Why Darwin rejected intelligent design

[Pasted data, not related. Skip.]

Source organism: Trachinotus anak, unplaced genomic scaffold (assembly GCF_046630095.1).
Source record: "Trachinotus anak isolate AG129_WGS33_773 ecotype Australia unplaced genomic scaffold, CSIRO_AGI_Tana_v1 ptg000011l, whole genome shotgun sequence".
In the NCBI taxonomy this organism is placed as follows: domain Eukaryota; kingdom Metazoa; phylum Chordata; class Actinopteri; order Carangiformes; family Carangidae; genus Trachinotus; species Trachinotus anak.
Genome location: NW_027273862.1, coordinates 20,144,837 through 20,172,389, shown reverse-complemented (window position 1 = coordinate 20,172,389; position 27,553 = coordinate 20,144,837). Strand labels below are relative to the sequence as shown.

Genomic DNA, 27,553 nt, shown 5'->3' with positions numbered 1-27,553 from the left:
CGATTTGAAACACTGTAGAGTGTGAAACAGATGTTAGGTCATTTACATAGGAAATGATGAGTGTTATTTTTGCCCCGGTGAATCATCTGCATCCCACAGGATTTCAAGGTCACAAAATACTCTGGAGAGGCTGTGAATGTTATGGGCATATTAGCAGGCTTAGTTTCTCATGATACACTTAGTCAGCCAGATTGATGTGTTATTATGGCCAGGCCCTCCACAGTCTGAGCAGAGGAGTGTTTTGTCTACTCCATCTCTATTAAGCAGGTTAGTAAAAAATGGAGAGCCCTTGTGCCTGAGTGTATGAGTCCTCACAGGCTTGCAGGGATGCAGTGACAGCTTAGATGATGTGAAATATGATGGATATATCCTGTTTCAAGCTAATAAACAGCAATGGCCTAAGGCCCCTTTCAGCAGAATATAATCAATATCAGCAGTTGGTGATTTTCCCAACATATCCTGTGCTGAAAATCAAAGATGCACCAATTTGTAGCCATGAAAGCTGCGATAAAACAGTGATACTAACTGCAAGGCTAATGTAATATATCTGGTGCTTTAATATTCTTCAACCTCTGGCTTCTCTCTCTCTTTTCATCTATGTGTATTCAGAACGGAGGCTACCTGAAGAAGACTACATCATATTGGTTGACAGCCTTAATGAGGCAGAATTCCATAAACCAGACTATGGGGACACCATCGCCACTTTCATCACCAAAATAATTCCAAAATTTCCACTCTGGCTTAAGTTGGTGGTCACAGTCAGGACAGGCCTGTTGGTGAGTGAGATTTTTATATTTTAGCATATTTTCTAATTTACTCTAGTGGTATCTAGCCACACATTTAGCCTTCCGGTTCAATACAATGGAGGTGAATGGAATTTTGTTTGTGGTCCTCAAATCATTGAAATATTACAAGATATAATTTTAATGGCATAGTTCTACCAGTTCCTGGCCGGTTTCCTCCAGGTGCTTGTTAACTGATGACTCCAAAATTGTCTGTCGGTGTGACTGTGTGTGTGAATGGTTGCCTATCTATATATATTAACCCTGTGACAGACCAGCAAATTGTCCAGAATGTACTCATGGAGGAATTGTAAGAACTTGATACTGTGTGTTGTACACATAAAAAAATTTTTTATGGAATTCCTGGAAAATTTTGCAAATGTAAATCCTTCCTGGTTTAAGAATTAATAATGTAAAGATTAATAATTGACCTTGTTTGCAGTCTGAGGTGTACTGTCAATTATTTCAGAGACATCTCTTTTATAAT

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As a Cambridge University undergraduate Charles Darwin was fascinated and convinced by the argument for intelligent design, as set forth in William Paley's 1802 classic, Natural Theology. Subsequently, during his five-year voyage on HMS Beagle (1831–1836), Darwin interpreted his biological findings through a creationist lens, including the thought-provoking evidence he encountered during his historic visit to the Galápagos Islands in September and October 1835. After his return to England in 1836 and his subsequent conversion to the idea of organic evolution in March 1837, Darwin searched for a theory that would explain both the fact of evolution and the widespread appearance of intelligent design. His insight into the process of natural selection, which occurred in September 1838, provided this alternative explanation. Darwin's Origin of Species (1859) exemplifies his skillful deployment of the hypothetico-deductive method in testing and refuting the arguments for intelligent design that he had once so ardently admired.

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